vol 7, issue 8

Solar water security for Bushmen

20 August 2012
By Nick Smith
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Wash day in Labala

A five-panel solar array is sufficient to power pumping water up from the 68m-deep borehole

Villagers in Labala carrying water

Villagers carry water from the borehole down a sand track 250m to Labala either by hand or loaded on donkeys

Tap in Botswana

Water is a key factor in the lives of the Bushmen in their fight against diseases

Protecting boreholes

Elephants can smell boreholes from great distances and will destroy the tanks to get fresh water

A basic switch

Technology is simple and reliable

People enjoying their new tap

A borehole can be put in place for US$20,000 making an immeasurable difference to the quality of life

Villagers growing fruit and vegetables

Villagers are starting to grow the fruit and fresh vegetables that are crucial to increasing their resistance to TB

In parched remote north-western Botswana the Bushman people are starting to feel the benefit of a clean, reliable water supply thanks to solar technology.

There are few more isolated communities than the Bushman people of southern Africa. Originally hunter-gatherers, they are marginalised politically and geographically, and their lives are preoccupied with survival.

Under daily pressure brought about by poverty and disease the Bushmen need fresh water not just for drinking, but also to provide sanitation, irrigation and livestock watering. Today, a solar-powered borehole project funded by the Redbush Tea Company is bringing much-needed water security to the people of the village of Labala whose quality of life is showing a dramatic improvement.

1 Wash day in Labala. A five-panel solar array is sufficient to power pumping water up from the 68m-deep borehole. The tank's capacity is 2,500l, which is enough to meet the requirements of the 70-80 villagers and their livestock. The tank takes around three hours to fill and the system works efficiently even when there is no direct sunlight.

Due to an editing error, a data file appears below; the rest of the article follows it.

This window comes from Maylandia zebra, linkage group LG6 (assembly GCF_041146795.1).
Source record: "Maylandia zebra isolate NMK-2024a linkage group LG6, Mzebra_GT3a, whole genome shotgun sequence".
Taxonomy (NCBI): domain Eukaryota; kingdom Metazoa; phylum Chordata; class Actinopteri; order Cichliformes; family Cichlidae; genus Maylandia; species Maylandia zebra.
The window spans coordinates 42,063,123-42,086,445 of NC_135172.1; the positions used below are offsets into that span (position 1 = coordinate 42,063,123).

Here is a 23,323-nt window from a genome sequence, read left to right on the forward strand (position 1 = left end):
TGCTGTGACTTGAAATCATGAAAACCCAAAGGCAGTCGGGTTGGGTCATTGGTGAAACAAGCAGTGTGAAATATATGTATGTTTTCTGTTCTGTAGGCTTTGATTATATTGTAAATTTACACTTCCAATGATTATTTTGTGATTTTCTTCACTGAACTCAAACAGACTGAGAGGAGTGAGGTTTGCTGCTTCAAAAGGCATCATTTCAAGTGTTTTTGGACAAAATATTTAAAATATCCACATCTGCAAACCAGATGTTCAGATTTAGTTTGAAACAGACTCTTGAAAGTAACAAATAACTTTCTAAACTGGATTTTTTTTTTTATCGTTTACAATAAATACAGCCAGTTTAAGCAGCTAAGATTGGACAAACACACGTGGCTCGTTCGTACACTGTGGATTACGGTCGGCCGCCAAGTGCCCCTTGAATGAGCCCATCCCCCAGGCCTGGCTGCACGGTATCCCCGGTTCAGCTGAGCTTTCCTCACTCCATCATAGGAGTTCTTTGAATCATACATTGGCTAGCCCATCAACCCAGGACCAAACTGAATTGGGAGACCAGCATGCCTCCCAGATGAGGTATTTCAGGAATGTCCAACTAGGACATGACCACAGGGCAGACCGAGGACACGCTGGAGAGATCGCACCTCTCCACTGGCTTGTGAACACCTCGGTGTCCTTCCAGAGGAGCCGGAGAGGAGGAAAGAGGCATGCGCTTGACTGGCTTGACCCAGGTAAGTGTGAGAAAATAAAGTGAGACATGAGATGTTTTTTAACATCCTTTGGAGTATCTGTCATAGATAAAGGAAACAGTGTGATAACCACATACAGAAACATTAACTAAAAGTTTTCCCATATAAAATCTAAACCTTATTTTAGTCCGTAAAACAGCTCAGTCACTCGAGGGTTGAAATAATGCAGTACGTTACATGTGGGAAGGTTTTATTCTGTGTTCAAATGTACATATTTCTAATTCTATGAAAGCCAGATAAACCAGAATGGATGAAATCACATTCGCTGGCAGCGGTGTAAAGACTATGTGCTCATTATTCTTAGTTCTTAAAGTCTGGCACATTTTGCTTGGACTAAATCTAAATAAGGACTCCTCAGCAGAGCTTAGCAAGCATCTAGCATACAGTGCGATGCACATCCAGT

2 Villagers carry water from the borehole down a sand track 250m to Labala either by hand or loaded on donkeys. Previously, fetching fresh water involved a trek of several kilometres in temperatures exceeding 40°C.

3 Water is a key factor in the lives of the Bushmen in their fight against diseases such as TB and HIV/AIDS, and yet the waterholes are under threat due to a burgeoning black market in second-hand solar panels. Thieves steal them to charge their mobile phones and dead car batteries.

4 Elephants can smell boreholes from great distances and will destroy the tanks to get fresh water. Walls constructed out of sandbags and rocks piled between parallel chicken-wire fences provide a deterrent to elephants, but are not always successful against panel theft by humans.

5 Technology is simple and reliable. The key to the success of boreholes like Labala is renewable energy and low-maintenance components.

6 From start to finish a borehole like the one at Labala can be put in place for as little as US$20,000 making an immeasurable difference to the quality of life, sometimes being the difference between life and death.

7 Within the boundary of the elephant wall the villagers are starting to grow the fruit and fresh vegetables that are crucial to increasing their resistance to TB.

To find out more about Redbush Tea's work with the Bushmen visit www.redbushtea.com 

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